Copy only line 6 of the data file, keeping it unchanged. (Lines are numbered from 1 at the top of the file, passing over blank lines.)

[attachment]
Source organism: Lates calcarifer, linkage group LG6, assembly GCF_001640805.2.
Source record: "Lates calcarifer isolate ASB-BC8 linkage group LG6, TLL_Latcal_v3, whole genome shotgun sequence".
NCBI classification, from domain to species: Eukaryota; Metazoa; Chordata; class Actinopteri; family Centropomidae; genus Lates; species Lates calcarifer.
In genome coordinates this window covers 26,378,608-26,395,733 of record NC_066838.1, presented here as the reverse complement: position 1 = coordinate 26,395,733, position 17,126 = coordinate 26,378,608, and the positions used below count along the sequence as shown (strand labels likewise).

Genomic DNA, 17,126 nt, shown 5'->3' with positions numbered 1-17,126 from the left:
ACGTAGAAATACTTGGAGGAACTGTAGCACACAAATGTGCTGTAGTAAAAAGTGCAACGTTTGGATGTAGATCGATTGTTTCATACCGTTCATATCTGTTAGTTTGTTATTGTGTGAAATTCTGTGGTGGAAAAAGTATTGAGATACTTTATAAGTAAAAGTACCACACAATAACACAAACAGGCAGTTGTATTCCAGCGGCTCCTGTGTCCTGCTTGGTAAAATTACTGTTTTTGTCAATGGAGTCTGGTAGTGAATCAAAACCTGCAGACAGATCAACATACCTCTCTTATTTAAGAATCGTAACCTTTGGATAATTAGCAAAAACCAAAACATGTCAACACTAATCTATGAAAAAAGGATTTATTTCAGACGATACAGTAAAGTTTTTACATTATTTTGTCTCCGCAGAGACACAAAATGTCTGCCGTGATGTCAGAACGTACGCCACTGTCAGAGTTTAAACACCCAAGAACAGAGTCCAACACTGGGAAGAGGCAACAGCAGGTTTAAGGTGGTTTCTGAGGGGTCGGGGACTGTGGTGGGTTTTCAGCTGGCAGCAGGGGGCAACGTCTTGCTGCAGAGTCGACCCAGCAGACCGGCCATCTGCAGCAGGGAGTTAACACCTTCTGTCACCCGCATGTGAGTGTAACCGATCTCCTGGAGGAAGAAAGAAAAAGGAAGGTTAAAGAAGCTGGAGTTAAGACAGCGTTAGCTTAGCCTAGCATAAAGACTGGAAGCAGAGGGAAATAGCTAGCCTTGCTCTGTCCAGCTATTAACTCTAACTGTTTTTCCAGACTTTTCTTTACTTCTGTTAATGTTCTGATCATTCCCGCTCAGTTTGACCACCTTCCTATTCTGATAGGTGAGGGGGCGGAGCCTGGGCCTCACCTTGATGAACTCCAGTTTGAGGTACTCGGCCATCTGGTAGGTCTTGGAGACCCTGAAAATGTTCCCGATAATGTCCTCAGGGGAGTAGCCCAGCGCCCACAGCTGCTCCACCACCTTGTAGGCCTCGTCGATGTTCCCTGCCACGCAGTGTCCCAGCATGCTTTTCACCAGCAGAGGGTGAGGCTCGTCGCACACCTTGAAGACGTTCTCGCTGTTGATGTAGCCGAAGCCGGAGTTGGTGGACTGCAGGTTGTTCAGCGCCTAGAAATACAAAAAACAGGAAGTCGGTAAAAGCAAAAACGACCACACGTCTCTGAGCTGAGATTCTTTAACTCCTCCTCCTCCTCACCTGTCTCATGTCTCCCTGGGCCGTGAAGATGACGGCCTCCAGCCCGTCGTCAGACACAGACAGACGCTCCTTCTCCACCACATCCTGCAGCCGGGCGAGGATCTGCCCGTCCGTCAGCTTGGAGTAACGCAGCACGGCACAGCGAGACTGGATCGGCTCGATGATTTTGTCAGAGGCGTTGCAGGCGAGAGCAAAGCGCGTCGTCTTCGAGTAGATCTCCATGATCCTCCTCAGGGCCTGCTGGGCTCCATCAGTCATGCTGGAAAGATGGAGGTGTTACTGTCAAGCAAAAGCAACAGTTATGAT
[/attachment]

ACGTAGAAATACTTGGAGGAACTGTAGCACACAAATGTGCTGTAGTAAAAAGTGCAACGTTTGGATGTAGATCGATTGTTTCATACCGTTCATATCTGTTAGTTTGTTATTGTGTGAAATTCTGTGGTGGAAAAAGTATTGAGATACTTTATAAGTAAAAGTACCACACAATAACACAAACAGGCAGTTGTATTCCAGCGGCTCCTGTGTCCTGCTTGGTAAAATTACTGTTTTTGTCAATGGAGTCTGGTAGTGAATCAAAACCTGCAGACAGATCAACATACCTCTCTTATTTAAGAATCGTAACCTTTGGATAATTAGCAAAAACCAAAACATGTCAACACTAATCTATGAAAAAAGGATTTATTTCAGACGATACAGTAAAGTTTTTACATTATTTTGTCTCCGCAGAGACACAAAATGTCTGCCGTGATGTCAGAACGTACGCCACTGTCAGAGTTTAAACACCCAAGAACAGAGTCCAACACTGGGAAGAGGCAACAGCAGGTTTAAGGTGGTTTCTGAGGGGTCGGGGACTGTGGTGGGTTTTCAGCTGGCAGCAGGGGGCAACGTCTTGCTGCAGAGTCGACCCAGCAGACCGGCCATCTGCAGCAGGGAGTTAACACCTTCTGTCACCCGCATGTGAGTGTAACCGATCTCCTGGAGGAAGAAAGAAAAAGGAAGGTTAAAGAAGCTGGAGTTAAGACAGCGTTAGCTTAGCCTAGCATAAAGACTGGAAGCAGAGGGAAATAGCTAGCCTTGCTCTGTCCAGCTATTAACTCTAACTGTTTTTCCAGACTTTTCTTTACTTCTGTTAATGTTCTGATCATTCCCGCTCAGTTTGACCACCTTCCTATTCTGATAGGTGAGGGGGCGGAGCCTGGGCCTCACCTTGATGAACTCCAGTTTGAGGTACTCGGCCATCTGGTAGGTCTTGGAGACCCTGAAAATGTTCCCGATAATGTCCTCAGGGGAGTAGCCCAGCGCCCACAGCTGCTCCACCACCTTGTAGGCCTCGTCGATGTTCCCTGCCACGCAGTGTCCCAGCATGCTTTTCACCAGCAGAGGGTGAGGCTCGTCGCACACCTTGAAGACGTTCTCGCTGTTGATGTAGCCGAAGCCGGAGTTGGTGGACTGCAGGTTGTTCAGCGCCTAGAAATACAAAAAACAGGAAGTCGGTAAAAGCAAAAACGACCACACGTCTCTGAGCTGAGATTCTTTAACTCCTCCTCCTCCTCACCTGTCTCATGTCTCCCTGGGCCGTGAAGATGACGGCCTCCAGCCCGTCGTCAGACACAGACAGACGCTCCTTCTCCACCACATCCTGCAGCCGGGCGAGGATCTGCCCGTCCGTCAGCTTGGAGTAACGCAGCACGGCACAGCGAGACTGGATCGGCTCGATGATTTTGTCAGAGGCGTTGCAGGCGAGAGCAAAGCGCGTCGTCTTCGAGTAGATCTCCATGATCCTCCTCAGGGCCTGCTGGGCTCCATCAGTCATGCTGGAAAGATGGAGGTGTTACTGTCAAGCAAAAGCAACAGTTATGAT